Schulim Schatzberg: personal papers

Archive Collection

Scope and Content

This collection contains the personal papers of Schulim Schatzberg, a Jewish dentist from Vienna who was forced to emigrate with his family to England in 1939 as he was persecuted for being Jewish.

Included are papers relating to his military service in the First World War, qualifications and work references, marriage certificate, certificate of residence ('Heimatschein'), letter from the Office of the Reichsminister of the Interior imposing restrictions on him practising dentistry, copy of a letter sent from Dachau concentration camp, and photographs of Schatzberg as soldier and practising dentist. Also included is a school notebook of his daughter Stella (September 1938-3 July 1939) and a Viennese photographic tram travel permit (1922).

Administrative / Biographical History

Schulim Schatzberg was born in Poland in 1896. He fought for the Austrian Empire in the First World War and was wounded in 1916. Schatzberg was honoured for his services with a bronze medal. He trained as a dentist at the University of Vienna. He and his wife, Mina Amalia (née Anstern), obtained Austrian citizenship in 1925. They had one daughter, Stella (born 1929). From October 1938 his work was restricted to Jewish patients only due to new antisemitic legislation. Stella had to change school as Jewish children were no longer allowed to attend public schools. After the November pogroms all of the doctors and dentists in Vienna were rounded up. Schatzberg was arrested and imprisoned at Dachau concentration camp. He was released in February 1939 upon proof of his merits during the First World War, on condition that he would leave the country immediately. Schatzberg was accepted by the Kitchener camp scheme and left Vienna in April 1939. He obtained a domestic visa for his wife and organised for a foster family for his daughter. Both followed him on 28 August 1939. Schatzberg continued practising dentistry in England. Stella's uncle, his wife and daughter were able to travel to America. Her grandmother however was deported to one of the death camps where she perished.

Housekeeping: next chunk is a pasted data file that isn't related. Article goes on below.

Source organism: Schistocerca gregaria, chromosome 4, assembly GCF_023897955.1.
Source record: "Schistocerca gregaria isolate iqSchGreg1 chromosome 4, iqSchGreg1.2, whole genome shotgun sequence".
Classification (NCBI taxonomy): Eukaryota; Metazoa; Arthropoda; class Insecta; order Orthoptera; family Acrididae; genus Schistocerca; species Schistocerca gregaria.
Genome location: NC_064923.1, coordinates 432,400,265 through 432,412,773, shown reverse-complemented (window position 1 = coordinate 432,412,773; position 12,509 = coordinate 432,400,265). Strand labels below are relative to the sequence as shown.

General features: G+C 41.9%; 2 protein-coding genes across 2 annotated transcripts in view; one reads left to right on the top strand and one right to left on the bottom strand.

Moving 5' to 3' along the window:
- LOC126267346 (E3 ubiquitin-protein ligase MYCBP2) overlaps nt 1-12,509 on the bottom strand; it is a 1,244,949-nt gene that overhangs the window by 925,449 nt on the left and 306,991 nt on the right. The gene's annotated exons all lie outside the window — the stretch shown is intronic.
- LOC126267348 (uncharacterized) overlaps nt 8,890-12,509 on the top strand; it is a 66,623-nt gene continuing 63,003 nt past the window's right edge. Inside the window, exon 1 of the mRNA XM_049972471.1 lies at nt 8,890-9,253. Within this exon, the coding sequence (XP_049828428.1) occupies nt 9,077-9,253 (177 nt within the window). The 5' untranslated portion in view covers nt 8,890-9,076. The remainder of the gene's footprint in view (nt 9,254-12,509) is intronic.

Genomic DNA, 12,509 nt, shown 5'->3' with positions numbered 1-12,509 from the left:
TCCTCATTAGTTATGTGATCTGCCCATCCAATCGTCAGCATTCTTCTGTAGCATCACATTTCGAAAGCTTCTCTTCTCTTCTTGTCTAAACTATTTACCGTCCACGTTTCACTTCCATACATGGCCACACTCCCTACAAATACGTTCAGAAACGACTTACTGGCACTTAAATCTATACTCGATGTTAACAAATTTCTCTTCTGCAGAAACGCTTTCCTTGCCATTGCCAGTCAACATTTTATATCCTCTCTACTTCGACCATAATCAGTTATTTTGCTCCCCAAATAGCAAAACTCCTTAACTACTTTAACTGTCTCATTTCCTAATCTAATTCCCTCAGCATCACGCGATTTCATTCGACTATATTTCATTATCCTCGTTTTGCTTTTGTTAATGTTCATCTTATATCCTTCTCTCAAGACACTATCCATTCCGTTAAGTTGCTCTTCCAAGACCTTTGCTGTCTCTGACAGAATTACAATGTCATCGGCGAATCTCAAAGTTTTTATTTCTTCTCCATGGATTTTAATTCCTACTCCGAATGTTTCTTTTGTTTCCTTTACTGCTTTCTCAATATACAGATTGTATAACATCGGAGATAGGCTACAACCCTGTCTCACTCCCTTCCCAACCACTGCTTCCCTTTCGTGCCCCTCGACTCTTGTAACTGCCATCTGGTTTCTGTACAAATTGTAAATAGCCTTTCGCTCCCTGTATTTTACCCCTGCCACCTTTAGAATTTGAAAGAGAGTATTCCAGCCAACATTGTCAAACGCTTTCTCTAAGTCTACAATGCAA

Arrangement

Chronological

Conditions Governing Access

Acquisition Information

Donated by Gerald Curzon

Note

2011/9

Related Material

See also: unpublished memoirs of Stella Curzon, 'My early life: Vienna and after' (Unpub Mem 4354 and 4187); photographs in photo archive; and interview with Gerald Curzon held on audio server.